In honour of Edinburgh's new Dazzle ship, Napier University Creative Computing students, will be working with Edinburgh Art Festival on an exhibition to remember the women who created these amazing ships during World War I.
Please join us in this celebration as we showcase some of Edinburgh's newest talents in sound design and interactive media. The exhibition takes place in Merchiston's Glassroom, with a drink's reception from 6pm. Please join us and be prepared to dazzled!
Dazzle camouflage, also known as razzle dazzle or dazzle painting, was a family of ship camouflage used extensively in World War I and to a lesser extent in World War II and afterwards. It consisted of complex patterns of geometric shapes in contrasting colours, interrupting and intersecting each other.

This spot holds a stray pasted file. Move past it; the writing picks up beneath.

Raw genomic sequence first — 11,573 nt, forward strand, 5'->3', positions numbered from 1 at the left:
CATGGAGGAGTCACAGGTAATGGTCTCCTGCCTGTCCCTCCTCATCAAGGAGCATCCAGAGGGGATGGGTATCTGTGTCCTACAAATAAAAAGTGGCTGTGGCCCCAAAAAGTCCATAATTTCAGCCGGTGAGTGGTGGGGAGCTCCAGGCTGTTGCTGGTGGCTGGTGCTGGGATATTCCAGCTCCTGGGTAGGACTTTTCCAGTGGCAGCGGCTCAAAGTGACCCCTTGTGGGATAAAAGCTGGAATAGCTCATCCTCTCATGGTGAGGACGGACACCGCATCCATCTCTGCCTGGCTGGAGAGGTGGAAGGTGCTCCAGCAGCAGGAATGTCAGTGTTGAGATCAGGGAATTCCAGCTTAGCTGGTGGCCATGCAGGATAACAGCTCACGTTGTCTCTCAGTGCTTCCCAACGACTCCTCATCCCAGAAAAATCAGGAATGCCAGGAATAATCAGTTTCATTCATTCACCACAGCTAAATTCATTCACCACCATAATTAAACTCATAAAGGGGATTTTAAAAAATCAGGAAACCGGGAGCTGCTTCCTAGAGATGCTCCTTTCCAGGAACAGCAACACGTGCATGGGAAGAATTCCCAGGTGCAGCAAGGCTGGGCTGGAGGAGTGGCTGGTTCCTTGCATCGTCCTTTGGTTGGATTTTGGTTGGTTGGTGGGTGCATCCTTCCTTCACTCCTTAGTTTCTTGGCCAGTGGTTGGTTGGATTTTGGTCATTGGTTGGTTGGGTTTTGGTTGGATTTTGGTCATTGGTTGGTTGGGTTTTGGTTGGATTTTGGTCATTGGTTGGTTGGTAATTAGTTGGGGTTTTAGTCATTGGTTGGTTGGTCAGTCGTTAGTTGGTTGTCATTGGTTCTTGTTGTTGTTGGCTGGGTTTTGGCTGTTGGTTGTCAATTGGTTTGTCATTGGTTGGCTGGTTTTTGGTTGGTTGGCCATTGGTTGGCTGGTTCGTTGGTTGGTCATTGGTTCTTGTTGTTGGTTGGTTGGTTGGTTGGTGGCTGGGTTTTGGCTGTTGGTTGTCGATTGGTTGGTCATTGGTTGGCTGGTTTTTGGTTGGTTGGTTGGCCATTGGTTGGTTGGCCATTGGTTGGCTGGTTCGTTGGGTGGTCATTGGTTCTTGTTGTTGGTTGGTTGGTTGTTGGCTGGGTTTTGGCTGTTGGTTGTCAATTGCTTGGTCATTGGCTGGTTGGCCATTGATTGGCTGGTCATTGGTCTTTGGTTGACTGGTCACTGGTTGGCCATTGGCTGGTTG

Unlike other forms of camouflage, the intention of dazzle is not to conceal but to make it difficult to estimate a target's range, speed, and heading. Norman Wilkinson explained in 1919 that he had intended dazzle more to mislead the enemy about a ship's course and so to take up a poor firing position, than actually to cause the enemy to miss his shot when firing.
Date and Time
Edinburgh Napier University, Merchiston Campus
10 Colinton Road